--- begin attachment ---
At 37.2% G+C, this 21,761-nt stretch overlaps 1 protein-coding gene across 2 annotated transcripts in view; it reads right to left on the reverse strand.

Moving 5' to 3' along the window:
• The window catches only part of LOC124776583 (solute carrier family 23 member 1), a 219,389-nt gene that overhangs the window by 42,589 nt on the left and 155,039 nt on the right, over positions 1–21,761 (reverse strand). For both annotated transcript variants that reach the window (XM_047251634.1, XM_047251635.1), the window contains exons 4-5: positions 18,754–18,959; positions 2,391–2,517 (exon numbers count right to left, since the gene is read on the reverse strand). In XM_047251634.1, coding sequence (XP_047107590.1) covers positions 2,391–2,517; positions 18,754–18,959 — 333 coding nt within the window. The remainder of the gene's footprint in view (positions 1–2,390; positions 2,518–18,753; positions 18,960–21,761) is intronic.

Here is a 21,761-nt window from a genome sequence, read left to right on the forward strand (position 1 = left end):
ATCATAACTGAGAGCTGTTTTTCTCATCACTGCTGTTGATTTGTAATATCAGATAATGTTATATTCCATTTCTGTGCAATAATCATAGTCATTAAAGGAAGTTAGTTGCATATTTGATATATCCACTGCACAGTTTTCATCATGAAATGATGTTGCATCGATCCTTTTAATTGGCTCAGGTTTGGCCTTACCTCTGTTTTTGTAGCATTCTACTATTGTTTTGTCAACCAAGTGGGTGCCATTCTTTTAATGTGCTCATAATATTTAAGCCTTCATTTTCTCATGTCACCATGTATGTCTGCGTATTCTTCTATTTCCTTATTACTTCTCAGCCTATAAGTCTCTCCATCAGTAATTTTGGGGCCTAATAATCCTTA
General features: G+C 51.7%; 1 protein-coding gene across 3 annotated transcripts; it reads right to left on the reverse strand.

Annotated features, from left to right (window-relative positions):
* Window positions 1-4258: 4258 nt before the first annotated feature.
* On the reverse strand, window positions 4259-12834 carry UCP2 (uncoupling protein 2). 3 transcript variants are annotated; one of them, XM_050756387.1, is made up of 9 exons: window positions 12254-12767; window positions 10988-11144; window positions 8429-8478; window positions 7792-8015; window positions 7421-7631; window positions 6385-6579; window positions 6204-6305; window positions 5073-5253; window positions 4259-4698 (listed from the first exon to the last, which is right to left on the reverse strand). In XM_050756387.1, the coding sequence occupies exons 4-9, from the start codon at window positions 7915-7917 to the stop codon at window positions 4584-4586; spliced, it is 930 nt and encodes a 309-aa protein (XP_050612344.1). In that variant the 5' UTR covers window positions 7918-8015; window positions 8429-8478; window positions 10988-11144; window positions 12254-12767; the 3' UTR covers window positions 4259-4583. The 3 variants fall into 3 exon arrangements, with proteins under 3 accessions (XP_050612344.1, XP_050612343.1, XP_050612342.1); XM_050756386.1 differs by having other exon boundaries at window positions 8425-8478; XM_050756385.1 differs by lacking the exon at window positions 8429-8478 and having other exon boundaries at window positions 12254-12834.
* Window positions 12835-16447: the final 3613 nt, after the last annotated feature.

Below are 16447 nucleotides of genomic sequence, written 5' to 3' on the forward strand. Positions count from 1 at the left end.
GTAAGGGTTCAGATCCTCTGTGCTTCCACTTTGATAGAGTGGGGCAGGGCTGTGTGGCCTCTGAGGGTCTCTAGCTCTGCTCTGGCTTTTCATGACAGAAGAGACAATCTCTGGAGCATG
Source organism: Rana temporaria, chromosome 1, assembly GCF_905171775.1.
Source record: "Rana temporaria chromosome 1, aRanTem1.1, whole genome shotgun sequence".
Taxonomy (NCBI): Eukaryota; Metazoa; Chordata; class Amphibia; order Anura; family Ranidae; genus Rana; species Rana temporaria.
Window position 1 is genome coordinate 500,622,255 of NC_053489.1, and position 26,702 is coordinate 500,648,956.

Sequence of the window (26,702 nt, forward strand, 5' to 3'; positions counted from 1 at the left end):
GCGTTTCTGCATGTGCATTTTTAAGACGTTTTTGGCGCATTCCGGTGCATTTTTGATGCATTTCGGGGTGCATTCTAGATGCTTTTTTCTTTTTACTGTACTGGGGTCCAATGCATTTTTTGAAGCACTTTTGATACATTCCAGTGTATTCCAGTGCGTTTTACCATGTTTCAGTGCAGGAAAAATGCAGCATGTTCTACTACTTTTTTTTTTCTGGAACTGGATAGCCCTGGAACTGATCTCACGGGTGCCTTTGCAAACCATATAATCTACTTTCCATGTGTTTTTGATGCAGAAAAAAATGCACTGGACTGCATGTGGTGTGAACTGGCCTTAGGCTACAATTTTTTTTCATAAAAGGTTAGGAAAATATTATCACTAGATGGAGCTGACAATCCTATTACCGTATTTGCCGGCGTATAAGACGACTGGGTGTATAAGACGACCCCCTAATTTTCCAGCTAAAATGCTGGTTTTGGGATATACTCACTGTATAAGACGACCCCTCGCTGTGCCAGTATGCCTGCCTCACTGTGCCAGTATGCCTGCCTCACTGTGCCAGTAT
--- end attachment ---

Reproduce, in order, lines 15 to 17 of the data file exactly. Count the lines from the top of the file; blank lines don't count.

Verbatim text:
Taxonomy (NCBI): Eukaryota; Metazoa; Chordata; class Amphibia; order Anura; family Ranidae; genus Rana; species Rana temporaria.
Window position 1 is genome coordinate 500,622,255 of NC_053489.1, and position 26,702 is coordinate 500,648,956.

Sequence of the window (26,702 nt, forward strand, 5' to 3'; positions counted from 1 at the left end):